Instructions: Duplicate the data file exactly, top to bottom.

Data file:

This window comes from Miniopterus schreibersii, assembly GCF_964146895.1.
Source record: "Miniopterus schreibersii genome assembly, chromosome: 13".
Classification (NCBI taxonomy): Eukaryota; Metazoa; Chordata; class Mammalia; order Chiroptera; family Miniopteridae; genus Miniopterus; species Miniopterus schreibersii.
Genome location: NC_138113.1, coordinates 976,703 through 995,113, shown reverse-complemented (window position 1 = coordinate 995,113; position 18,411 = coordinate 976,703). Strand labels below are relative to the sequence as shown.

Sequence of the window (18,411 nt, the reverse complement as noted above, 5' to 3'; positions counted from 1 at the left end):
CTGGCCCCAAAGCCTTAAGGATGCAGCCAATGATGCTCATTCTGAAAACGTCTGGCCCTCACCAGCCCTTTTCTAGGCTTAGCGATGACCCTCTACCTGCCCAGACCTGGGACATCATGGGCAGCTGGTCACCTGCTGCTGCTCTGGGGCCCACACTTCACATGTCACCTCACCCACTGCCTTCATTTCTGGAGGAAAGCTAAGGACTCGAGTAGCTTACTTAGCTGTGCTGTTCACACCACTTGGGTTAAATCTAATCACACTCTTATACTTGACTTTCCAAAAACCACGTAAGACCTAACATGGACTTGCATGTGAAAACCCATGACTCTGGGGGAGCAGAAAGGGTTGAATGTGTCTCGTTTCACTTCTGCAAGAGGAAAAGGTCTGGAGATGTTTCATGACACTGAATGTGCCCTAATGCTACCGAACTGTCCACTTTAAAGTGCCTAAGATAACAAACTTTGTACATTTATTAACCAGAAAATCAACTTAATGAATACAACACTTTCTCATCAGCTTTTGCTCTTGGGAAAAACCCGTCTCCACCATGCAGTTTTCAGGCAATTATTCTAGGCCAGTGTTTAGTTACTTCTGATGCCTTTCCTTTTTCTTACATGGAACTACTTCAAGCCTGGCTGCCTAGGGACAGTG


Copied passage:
This window comes from Miniopterus schreibersii, assembly GCF_964146895.1.
Source record: "Miniopterus schreibersii genome assembly, chromosome: 13".
Classification (NCBI taxonomy): Eukaryota; Metazoa; Chordata; class Mammalia; order Chiroptera; family Miniopteridae; genus Miniopterus; species Miniopterus schreibersii.
Genome location: NC_138113.1, coordinates 976,703 through 995,113, shown reverse-complemented (window position 1 = coordinate 995,113; position 18,411 = coordinate 976,703). Strand labels below are relative to the sequence as shown.

Sequence of the window (18,411 nt, the reverse complement as noted above, 5' to 3'; positions counted from 1 at the left end):
CTGGCCCCAAAGCCTTAAGGATGCAGCCAATGATGCTCATTCTGAAAACGTCTGGCCCTCACCAGCCCTTTTCTAGGCTTAGCGATGACCCTCTACCTGCCCAGACCTGGGACATCATGGGCAGCTGGTCACCTGCTGCTGCTCTGGGGCCCACACTTCACATGTCACCTCACCCACTGCCTTCATTTCTGGAGGAAAGCTAAGGACTCGAGTAGCTTACTTAGCTGTGCTGTTCACACCACTTGGGTTAAATCTAATCACACTCTTATACTTGACTTTCCAAAAACCACGTAAGACCTAACATGGACTTGCATGTGAAAACCCATGACTCTGGGGGAGCAGAAAGGGTTGAATGTGTCTCGTTTCACTTCTGCAAGAGGAAAAGGTCTGGAGATGTTTCATGACACTGAATGTGCCCTAATGCTACCGAACTGTCCACTTTAAAGTGCCTAAGATAACAAACTTTGTACATTTATTAACCAGAAAATCAACTTAATGAATACAACACTTTCTCATCAGCTTTTGCTCTTGGGAAAAACCCGTCTCCACCATGCAGTTTTCAGGCAATTATTCTAGGCCAGTGTTTAGTTACTTCTGATGCCTTTCCTTTTTCTTACATGGAACTACTTCAAGCCTGGCTGCCTAGGGACAGTG